Other offensive relics of slavery remain, however. Built in 1933, Calhoun College is one of Yale’s twelve residential colleges. Yale named the college for John C. Calhoun (1782-1850), a Yale alumnus who served as vice president, secretary of state and US senator from South Carolina, among others. Calhoun provided the Confederacy with its intellectual foundation, ardently supporting slavery:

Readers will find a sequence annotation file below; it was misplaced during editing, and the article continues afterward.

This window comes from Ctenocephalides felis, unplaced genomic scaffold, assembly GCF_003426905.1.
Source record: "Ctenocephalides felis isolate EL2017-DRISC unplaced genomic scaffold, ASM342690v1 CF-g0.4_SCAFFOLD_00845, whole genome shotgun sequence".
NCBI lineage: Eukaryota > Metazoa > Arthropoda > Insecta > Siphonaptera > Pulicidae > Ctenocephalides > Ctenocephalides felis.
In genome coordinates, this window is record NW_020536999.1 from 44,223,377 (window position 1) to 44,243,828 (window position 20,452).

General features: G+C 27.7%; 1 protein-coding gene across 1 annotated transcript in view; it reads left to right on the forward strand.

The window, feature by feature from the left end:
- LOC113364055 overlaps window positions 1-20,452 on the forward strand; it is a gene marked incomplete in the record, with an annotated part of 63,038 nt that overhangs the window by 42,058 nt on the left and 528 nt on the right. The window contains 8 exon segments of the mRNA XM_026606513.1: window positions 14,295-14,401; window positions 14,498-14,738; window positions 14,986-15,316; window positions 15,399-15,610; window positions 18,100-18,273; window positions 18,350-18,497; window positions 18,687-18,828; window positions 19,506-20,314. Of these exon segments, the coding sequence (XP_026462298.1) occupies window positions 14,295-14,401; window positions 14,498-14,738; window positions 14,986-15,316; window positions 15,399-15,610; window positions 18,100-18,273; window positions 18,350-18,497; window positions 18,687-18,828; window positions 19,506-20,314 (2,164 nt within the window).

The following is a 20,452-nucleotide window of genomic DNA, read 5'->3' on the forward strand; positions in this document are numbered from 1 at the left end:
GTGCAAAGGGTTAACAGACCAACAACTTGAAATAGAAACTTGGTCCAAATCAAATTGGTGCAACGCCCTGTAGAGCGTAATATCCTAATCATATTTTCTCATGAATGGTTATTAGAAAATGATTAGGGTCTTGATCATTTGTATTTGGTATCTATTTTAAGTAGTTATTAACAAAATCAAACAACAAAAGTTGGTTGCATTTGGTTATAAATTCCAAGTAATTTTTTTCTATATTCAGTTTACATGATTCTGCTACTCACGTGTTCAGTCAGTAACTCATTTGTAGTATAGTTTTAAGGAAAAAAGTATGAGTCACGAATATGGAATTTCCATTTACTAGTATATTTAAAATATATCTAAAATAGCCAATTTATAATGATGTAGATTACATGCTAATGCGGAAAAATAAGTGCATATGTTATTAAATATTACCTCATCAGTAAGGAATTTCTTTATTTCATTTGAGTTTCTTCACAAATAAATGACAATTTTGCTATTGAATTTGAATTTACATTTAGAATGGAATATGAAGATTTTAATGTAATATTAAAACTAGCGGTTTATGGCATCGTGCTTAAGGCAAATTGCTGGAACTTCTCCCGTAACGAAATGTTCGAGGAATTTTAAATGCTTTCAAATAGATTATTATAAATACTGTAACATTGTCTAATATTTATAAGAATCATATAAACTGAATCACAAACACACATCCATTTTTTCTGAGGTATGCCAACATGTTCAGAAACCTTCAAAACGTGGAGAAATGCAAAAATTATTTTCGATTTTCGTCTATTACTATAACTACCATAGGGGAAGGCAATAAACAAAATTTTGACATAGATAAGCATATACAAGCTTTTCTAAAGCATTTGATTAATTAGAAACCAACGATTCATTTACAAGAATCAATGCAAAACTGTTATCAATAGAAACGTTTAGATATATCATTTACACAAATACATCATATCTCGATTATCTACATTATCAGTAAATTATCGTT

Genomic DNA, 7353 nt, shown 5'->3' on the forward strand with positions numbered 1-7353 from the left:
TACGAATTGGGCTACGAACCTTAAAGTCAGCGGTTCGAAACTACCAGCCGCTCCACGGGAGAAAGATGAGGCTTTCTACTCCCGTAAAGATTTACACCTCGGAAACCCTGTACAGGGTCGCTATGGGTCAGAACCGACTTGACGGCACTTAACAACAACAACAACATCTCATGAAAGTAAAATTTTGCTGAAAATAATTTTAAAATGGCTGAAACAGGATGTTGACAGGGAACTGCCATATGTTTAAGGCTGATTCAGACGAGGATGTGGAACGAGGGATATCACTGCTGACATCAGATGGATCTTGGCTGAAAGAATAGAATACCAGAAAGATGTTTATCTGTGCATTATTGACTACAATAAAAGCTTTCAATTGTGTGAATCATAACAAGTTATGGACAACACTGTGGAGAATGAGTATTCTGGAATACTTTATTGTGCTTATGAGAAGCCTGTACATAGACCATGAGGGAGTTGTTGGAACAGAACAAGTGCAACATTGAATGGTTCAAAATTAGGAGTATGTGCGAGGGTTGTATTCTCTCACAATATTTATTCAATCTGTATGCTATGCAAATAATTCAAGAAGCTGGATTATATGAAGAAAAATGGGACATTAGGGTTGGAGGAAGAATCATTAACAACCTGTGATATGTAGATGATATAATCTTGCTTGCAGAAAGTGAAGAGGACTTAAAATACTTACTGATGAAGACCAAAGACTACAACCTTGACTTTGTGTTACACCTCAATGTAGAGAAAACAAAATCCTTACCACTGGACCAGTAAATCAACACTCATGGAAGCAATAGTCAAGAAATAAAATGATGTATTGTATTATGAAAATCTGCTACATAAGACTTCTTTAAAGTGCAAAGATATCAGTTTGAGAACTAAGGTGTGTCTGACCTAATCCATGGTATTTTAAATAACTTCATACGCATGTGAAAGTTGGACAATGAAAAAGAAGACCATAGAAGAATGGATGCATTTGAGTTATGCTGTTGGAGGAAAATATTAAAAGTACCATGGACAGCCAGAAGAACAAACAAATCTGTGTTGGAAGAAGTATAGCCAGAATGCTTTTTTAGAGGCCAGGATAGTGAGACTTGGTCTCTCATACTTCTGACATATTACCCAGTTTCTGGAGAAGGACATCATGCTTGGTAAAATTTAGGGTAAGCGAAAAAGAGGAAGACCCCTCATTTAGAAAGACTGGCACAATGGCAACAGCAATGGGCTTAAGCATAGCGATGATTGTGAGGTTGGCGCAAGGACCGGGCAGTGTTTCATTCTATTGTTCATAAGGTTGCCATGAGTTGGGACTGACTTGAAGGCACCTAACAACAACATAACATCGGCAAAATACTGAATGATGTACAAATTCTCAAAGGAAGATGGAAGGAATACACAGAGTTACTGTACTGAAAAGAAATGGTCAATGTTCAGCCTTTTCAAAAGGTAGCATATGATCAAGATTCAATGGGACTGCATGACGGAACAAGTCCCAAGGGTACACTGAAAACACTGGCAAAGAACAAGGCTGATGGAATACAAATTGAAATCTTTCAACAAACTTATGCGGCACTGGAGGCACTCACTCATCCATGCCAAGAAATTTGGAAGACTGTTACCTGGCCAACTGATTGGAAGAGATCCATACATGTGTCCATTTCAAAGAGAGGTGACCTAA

I hold that in the present state of civilization, where two races of different origin, and distinguished by color, and other physical differences, as well as intellectual, are brought together, the relation now existing in the slaveholding States between the two, is, instead of an evil, a good - a positive good. I feel myself called upon to speak freely upon the subject where the honor and interests of those I represent are involved. I hold then, that there never has yet existed a wealthy and civilized society in which one portion of the community did not, in point of fact, live on the labor of the other. Broad and general as is this assertion, it is fully borne out by history.Yale has acknowledged Calhoun's record on slavery but has kept the name because it is part of history -- exactly the same rationale used by those who wanted to keep flying the Confederate flag.